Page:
Extracts from press reviews:
Richard Dorment, Daily Telegraph, November 29, 2011:
Nothing is more viscerally moving than the mummy of a two-year-old boy who died of pneumonia during the Roman occupation around 80 AD. The intricately folded linen wrappings inset with gilded studs identify the child as a member of the Greek-speaking community whose funeral practices followed the Roman custom of insetting a painted portrait of the deceased on the surface of the mummy case. Because the deceased here was a child, there was no portrait, so contemporary artist Angelica Palmer has drawn images produced by recent cat-scans of the mummified corpse on to multiple sheets of glass to create a three dimensional representation of what lies underneath the linen wrapping. The result is a ghostly image of great beauty that seems to appear and disappear as you move across the glass panels.
Theresa Thompson, The Oxford Times, December 30, 2011:
But then, at the tail end of these displays of Egyptian antiquity, you come across an ultra-modern piece of sculpture. Oxford artist Angela Palmer’s recreation in glass of a child mummy — displayed alongside the mummy that inspired it — is an absolute scene-stealer.
Equal parts ghost and substance, the tiny collapsed frame of the little boy invoked on multiple panels of glass seems as you move around it to fade away and reform before your very eyes.
To see them lying there together is incredibly moving: the intricately bound mummy of a child who died almost 2,000 years ago when the Romans ruled Egypt, and a work of contemporary art that uniquely and respectfully commemorates him.
Not even the best audio visual screen could do a better job of making a mummy come ‘alive’. The ancient Egyptians devoted a lot of time and effort making sure the dead lived on.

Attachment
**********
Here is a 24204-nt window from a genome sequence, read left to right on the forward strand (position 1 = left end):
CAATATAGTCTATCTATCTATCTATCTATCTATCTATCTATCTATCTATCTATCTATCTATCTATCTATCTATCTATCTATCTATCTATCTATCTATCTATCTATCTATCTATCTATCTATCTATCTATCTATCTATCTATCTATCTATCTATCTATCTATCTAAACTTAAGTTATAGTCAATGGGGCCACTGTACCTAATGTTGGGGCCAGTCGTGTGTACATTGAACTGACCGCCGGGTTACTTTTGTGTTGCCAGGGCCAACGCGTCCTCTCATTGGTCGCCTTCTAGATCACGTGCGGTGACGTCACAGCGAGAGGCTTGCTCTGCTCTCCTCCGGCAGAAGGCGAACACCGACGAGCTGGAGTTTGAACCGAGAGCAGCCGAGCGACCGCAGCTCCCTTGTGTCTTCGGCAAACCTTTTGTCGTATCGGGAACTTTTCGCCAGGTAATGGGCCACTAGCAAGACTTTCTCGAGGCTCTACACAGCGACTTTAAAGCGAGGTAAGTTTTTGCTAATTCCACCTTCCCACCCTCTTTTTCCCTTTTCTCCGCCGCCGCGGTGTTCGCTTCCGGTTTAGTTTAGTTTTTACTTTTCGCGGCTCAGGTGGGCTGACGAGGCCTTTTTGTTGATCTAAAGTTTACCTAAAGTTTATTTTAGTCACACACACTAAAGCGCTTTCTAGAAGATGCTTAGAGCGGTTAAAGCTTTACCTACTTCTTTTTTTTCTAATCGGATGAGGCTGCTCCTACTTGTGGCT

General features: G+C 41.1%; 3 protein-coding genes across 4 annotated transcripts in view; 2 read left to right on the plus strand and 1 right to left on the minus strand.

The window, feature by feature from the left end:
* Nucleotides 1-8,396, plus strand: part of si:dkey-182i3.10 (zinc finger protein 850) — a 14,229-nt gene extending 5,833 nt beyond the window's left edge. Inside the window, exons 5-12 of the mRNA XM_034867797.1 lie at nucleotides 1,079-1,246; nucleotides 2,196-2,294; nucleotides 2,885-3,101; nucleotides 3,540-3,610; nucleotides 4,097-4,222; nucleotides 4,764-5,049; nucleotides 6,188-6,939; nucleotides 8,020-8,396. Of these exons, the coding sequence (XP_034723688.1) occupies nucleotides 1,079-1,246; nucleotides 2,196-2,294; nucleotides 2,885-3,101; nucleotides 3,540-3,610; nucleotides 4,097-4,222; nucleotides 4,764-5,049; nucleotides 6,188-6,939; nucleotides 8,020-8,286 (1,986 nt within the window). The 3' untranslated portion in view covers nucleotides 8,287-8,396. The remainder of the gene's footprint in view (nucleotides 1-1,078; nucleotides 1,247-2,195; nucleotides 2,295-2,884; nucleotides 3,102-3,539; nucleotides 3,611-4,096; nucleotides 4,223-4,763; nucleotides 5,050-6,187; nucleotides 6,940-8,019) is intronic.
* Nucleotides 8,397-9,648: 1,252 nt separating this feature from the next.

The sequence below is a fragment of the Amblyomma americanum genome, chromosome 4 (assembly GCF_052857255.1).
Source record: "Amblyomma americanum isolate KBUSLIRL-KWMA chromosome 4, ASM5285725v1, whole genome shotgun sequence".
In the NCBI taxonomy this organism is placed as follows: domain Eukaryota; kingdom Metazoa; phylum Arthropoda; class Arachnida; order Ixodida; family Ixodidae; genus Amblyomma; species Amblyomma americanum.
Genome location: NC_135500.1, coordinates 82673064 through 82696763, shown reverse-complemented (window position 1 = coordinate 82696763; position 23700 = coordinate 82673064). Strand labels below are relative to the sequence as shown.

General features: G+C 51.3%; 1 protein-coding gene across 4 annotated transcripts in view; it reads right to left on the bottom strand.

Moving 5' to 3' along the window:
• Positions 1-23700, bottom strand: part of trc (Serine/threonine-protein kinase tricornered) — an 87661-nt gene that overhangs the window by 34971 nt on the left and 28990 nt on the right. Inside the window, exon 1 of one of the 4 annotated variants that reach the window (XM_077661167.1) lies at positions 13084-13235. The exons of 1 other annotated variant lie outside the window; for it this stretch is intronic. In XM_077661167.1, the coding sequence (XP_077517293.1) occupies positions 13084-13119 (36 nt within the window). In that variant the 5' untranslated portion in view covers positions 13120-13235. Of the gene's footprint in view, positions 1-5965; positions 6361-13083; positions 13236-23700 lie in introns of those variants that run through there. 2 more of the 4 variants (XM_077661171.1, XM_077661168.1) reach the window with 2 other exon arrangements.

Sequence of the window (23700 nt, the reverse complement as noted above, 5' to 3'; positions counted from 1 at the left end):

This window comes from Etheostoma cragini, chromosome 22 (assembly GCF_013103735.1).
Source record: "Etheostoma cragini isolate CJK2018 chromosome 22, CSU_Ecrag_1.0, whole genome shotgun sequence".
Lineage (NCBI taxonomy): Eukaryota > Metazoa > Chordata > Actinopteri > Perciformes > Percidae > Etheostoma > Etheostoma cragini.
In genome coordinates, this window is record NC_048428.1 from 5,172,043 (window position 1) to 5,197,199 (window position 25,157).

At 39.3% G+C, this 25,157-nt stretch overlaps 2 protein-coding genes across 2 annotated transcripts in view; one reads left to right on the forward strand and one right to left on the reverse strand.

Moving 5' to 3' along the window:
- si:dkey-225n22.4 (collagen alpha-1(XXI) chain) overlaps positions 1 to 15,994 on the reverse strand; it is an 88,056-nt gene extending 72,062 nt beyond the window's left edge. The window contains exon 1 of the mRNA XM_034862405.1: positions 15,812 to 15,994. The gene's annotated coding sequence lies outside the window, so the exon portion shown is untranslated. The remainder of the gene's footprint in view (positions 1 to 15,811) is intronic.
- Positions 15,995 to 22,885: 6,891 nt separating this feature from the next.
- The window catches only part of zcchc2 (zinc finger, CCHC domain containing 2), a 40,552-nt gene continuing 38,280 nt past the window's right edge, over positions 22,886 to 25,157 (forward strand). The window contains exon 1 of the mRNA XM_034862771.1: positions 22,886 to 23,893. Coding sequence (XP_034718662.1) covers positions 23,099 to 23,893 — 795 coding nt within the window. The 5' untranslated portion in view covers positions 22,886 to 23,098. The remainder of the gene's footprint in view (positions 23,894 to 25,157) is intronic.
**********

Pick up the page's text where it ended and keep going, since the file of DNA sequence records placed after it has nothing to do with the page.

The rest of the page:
Adrian Hamilton, The Independent, November 28, 2011:
The exhibition ends with the centuries of Greek and Roman domination after Alexander the Great’s conquest. The funerary practices and mummification remain, but the bodies now have wood portraits showing the real faces of the dead – Roman realism superimposed on Egyptian formalism. Beside them is the mummy of a small child and, beside it, a modern sculpture by Angela Palmer, based on CT scans of the two-year-old boy drawn on over 100 sheets of glass to give the full three-dimensional effect. Palmer, the artist who brought the giant Amazonian trees to Trafalgar Square in an installation, here uses contemporary technology to recreate the combination of the human and the eternal that makes Egyptian culture so special, as much today as it was then.
Nicol Dynes, Il Sole 24 Ore, November 23, 2011:
Among so many objects of great beauty and inestimable value, the most memorable is in the last room: the mummy of a boy who died aged two between 80 and 120 AC. Experts at University of Oxford have done over 2,500 scans of the little mummy to determine the conditions of the body, the boy’s state of health while alive and the cause of death (pneumonia). A British artist, Angela Palmer, has used the scans to create ink drawings on 111 glass plates which create an extraordinary and moving 3-D representation of the boy. A mix of archeology, science, technology and art which is totally unique and unforgettable. http://www.ilsole24ore.com/art/cultura/2011-11-24/oxford-nuova-museo-dedicata-190731.shtml?uuid=Aa07kMOE
Michael Philo, Artlyst, November 24, 2011:
The galleries move in loosely chronological order, and contribute overall to the ‘Ancient World’ ground floor tour. Despite all the treasures on show, however, the jewel of the Egypt and Nubia gallery is actually a piece of contemporary art – Unwrapped: Story of a Child Mummy (along with its accompanying temporary exhibition in the Cast Gallery). Showcasing some of the latest techniques in medical science CT scanning, harnessed by someone with an inquisitive mind and great curatorial sensibilities, Unwrapped, by artist Angela Palmer, is every historian and sci-fi lover’s dream. The ethereal shape of a two year old child floats in 111 panels of glass, revealing the ‘internal architecture’ of the mummified body that lies next to it. The chance to glimpse upon something forbidden and sacred, a theme that has been set up throughout the rest of the galleries, really is a special moment to end a visit on.